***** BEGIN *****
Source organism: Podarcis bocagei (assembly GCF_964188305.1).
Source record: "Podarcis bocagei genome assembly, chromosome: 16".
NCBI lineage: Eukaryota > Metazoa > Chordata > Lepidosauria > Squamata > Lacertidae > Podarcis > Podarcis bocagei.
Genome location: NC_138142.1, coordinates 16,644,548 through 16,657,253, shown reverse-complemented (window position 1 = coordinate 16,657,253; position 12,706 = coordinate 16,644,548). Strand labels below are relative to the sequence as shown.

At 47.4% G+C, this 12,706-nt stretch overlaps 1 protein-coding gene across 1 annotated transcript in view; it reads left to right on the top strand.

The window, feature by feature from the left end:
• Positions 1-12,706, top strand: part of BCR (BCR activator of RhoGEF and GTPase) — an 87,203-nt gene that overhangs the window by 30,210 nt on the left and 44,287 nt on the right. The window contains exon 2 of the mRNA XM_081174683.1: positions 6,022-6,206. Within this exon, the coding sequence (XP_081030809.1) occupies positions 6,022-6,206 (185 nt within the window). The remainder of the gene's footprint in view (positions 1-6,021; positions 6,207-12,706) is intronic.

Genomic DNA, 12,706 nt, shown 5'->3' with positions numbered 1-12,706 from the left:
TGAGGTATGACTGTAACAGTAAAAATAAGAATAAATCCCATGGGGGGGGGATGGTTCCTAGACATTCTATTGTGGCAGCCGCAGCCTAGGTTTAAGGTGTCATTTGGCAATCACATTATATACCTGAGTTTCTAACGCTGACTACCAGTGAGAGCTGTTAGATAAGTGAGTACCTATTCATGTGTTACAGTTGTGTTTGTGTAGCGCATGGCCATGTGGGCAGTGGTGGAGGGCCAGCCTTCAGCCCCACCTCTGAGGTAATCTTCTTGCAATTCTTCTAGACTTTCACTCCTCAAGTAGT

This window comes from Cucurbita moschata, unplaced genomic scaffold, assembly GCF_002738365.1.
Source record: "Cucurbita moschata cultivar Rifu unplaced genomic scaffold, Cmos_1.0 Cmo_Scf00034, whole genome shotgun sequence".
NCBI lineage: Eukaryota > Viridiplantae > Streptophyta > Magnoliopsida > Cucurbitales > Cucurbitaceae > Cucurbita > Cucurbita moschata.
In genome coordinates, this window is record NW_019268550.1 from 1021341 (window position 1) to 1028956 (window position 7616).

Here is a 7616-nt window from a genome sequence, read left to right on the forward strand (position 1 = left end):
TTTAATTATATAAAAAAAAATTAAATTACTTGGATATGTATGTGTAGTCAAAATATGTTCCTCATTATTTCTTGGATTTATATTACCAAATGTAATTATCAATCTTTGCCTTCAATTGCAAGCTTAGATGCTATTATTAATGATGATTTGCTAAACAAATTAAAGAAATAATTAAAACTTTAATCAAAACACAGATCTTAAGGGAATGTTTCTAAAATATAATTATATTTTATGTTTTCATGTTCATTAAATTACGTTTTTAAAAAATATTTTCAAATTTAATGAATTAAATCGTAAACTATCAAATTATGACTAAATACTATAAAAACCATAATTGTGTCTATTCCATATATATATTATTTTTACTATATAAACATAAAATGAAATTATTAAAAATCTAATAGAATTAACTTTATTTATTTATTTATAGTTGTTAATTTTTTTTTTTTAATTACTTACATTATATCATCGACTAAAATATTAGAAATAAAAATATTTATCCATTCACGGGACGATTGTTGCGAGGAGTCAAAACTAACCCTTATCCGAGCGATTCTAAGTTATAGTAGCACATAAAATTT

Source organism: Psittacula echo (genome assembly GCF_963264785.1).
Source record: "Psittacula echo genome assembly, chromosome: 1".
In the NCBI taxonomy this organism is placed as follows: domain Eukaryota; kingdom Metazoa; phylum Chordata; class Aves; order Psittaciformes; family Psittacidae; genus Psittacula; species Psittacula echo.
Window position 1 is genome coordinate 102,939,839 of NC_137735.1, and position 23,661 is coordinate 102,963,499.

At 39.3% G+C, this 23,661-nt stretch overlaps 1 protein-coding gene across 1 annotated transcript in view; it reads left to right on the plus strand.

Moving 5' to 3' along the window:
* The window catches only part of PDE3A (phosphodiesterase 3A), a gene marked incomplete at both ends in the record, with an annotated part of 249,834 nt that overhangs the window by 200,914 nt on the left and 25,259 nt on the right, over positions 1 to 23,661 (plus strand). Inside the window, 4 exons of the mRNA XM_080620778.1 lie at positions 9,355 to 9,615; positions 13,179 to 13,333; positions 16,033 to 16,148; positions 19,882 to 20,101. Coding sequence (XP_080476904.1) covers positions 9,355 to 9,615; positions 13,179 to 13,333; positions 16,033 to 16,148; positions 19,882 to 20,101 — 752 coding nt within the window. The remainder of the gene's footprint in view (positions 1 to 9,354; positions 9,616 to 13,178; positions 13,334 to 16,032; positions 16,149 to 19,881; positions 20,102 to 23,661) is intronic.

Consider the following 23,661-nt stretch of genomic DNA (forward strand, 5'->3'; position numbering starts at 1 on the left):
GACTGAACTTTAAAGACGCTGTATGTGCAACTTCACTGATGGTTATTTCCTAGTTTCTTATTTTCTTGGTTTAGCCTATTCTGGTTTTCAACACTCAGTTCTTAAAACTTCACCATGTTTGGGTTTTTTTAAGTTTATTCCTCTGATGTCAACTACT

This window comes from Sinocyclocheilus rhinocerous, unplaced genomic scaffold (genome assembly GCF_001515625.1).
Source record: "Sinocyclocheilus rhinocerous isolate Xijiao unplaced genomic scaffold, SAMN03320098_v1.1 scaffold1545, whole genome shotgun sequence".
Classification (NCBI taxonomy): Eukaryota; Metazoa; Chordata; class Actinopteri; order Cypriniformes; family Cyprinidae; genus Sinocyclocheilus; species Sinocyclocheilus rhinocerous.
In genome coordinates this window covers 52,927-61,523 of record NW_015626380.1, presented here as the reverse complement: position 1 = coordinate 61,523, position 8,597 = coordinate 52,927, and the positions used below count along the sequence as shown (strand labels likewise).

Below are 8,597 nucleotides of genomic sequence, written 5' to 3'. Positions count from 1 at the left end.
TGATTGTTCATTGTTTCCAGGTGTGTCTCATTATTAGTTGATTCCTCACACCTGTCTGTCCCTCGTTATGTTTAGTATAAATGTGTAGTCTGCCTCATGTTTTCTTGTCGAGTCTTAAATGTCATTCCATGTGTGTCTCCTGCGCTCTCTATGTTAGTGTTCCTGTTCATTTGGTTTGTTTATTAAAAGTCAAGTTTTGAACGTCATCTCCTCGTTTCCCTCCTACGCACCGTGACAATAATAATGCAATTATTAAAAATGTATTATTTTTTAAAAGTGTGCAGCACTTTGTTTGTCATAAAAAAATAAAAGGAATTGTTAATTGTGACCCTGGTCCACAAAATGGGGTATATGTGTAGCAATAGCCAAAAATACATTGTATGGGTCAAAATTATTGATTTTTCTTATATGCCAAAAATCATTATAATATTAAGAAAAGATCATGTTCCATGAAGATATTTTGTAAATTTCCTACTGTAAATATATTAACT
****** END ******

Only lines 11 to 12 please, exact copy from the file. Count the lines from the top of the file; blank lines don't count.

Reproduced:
Source record: "Cucurbita moschata cultivar Rifu unplaced genomic scaffold, Cmos_1.0 Cmo_Scf00034, whole genome shotgun sequence".
NCBI lineage: Eukaryota > Viridiplantae > Streptophyta > Magnoliopsida > Cucurbitales > Cucurbitaceae > Cucurbita > Cucurbita moschata.